Without an increase in value, there is no Plusvalía.

A decision by the Supreme Court of Catalonia in May 2012 could lead to changes in the calculation of the land appreciation tax (Impuesto sobre el Incremento de Valor de los Terrenos de Naturaleza Urbana – also known as “plusvalía municipal”). This decision could be of interest to those who sell real estate at a loss or at least with little profit.

The plusvalía tax is levied in Spain on any transfer of rights to real estate and is collected by the respective municipality. It is irrelevant whether the transfer is based on a purchase contract, a gift, an inheritance, or any other legal transaction or whether the right transferred is ownership, usufruct, or any other right.

No appreciation, no plusvalía In principle, the plusvalía tax is intended to tax the increase in value of the property that occurred during the ownership of the transferor. However, the calculation of the plusvalía did not take into account whether the property had actually increased in value. Instead, the calculation of the appreciation is done fictitiously, and the legislature simply assumed that properties would always increase in value annually. Thus, for each year in which the transferred right was in the ownership of the transferor, a percentage of the so-called cadastral value of the property is used in the calculation. The result of this calculation constitutes the (fictitious) appreciation and the tax base of the land appreciation tax.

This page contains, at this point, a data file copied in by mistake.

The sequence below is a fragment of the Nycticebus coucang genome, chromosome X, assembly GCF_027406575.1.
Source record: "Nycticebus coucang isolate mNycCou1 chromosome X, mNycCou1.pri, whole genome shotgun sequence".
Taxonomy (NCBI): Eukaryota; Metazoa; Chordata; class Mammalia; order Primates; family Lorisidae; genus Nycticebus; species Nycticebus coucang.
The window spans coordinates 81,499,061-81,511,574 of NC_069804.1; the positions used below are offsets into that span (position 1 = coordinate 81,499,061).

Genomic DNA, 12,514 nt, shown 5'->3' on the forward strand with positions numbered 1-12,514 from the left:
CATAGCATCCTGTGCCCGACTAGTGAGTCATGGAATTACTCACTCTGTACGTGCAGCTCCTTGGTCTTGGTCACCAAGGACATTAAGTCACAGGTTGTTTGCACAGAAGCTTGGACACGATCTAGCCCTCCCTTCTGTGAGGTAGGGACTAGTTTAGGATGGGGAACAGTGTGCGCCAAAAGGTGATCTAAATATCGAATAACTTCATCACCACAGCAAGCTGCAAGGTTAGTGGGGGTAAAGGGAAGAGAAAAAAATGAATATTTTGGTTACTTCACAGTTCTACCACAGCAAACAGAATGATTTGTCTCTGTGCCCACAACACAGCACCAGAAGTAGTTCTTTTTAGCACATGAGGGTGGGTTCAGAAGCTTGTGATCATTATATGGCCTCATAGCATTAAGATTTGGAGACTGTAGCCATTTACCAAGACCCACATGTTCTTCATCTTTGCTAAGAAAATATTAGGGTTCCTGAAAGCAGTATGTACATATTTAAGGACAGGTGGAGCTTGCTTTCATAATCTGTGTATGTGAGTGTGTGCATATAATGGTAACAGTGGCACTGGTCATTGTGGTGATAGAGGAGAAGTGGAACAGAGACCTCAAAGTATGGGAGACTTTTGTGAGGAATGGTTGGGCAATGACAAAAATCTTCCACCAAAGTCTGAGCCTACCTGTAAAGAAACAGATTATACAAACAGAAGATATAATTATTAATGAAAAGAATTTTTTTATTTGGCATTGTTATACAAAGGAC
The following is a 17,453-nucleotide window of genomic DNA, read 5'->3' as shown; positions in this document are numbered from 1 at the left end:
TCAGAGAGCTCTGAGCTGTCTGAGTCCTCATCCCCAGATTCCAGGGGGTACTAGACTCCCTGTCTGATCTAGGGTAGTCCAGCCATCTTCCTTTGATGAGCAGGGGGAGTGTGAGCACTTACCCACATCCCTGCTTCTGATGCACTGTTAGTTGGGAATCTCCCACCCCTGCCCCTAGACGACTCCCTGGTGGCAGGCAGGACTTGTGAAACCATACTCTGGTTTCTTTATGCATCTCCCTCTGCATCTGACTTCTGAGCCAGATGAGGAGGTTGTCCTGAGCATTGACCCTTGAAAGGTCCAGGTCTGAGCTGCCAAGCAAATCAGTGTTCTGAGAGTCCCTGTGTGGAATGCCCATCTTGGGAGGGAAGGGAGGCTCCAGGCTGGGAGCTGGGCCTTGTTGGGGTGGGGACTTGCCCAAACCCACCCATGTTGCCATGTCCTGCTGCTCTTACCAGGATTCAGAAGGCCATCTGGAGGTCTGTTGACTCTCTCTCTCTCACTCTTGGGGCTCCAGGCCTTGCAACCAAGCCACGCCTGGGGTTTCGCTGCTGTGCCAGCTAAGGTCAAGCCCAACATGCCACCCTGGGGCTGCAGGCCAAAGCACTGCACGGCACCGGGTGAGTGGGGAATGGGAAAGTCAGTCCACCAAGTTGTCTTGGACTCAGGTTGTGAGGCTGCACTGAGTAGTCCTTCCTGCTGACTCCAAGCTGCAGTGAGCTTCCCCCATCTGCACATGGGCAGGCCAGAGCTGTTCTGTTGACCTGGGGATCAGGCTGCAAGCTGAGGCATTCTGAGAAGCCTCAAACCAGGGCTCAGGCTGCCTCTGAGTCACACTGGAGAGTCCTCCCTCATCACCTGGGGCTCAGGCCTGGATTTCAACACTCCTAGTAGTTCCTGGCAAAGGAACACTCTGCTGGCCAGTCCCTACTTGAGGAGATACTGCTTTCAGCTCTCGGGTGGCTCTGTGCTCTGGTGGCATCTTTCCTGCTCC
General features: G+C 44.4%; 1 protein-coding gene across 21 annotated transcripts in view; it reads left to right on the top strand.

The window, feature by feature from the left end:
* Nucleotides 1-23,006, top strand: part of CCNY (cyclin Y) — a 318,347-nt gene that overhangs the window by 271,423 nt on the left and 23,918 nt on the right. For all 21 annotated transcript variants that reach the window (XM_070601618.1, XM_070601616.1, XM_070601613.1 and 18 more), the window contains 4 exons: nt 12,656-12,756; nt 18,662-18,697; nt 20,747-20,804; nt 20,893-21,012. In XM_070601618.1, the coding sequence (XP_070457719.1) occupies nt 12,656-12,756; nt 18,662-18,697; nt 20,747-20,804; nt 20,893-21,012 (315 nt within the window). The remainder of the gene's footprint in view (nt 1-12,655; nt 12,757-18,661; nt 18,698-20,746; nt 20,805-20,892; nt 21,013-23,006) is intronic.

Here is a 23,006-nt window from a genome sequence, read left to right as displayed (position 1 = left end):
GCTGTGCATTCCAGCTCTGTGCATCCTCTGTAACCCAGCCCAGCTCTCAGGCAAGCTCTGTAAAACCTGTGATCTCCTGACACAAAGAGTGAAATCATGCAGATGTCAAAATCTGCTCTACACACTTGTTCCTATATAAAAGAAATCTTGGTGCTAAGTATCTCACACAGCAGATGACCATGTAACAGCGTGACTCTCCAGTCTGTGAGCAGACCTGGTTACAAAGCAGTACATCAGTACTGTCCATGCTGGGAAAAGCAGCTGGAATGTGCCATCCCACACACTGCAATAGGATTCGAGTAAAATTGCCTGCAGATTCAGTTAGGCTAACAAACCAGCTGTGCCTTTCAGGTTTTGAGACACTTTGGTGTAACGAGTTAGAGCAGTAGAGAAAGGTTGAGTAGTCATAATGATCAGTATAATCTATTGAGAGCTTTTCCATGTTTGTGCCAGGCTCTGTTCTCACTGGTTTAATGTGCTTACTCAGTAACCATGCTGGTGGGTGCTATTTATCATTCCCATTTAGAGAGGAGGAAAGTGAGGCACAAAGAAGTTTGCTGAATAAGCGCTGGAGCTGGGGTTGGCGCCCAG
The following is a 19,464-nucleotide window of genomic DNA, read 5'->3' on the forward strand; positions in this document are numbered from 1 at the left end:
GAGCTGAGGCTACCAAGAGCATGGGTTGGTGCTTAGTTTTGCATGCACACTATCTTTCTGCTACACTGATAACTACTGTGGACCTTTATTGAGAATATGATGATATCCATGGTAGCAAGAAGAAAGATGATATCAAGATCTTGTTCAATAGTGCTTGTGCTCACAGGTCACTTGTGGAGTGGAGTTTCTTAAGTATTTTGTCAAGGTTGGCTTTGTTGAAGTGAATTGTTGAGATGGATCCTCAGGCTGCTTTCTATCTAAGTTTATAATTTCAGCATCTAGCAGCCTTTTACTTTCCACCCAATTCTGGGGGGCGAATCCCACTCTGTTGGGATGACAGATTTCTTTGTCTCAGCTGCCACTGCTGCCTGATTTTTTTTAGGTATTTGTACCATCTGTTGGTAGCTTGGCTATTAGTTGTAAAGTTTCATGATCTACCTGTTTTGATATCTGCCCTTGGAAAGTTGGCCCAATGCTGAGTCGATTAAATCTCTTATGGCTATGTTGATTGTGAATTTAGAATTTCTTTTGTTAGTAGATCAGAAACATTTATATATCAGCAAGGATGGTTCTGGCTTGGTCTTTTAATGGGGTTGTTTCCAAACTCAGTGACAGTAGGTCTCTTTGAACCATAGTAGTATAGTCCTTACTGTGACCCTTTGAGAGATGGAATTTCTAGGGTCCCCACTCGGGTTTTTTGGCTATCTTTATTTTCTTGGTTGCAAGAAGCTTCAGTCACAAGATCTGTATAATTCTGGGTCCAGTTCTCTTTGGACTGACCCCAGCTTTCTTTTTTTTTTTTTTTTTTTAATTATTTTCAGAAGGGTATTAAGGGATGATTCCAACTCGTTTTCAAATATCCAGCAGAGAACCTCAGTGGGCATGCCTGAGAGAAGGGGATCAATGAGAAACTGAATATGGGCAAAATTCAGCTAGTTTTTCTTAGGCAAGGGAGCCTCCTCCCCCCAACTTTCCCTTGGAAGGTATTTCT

The Supreme Court of Catalonia had to decide on a case in which the plaintiff argued that his property had not appreciated in value during his ownership, but had instead lost value. Therefore, no tax could be levied on the (non-existent) appreciation.

The court sided with the plaintiff and ruled that the collection of the plusvalía tax requires a “real appreciation” to have accrued to the transferor. The legally prescribed fictitious calculation method for tax calculation cannot replace the requirement of a real appreciation. Otherwise, constitutional principles would be violated.

Taxpayers should therefore check whether the property has actually appreciated in value when calculating the plusvalía tax. If the property has lost value or if the real appreciation was lower than the fictitious appreciation calculated by law, this should be explained to the municipality.


Scroll to Top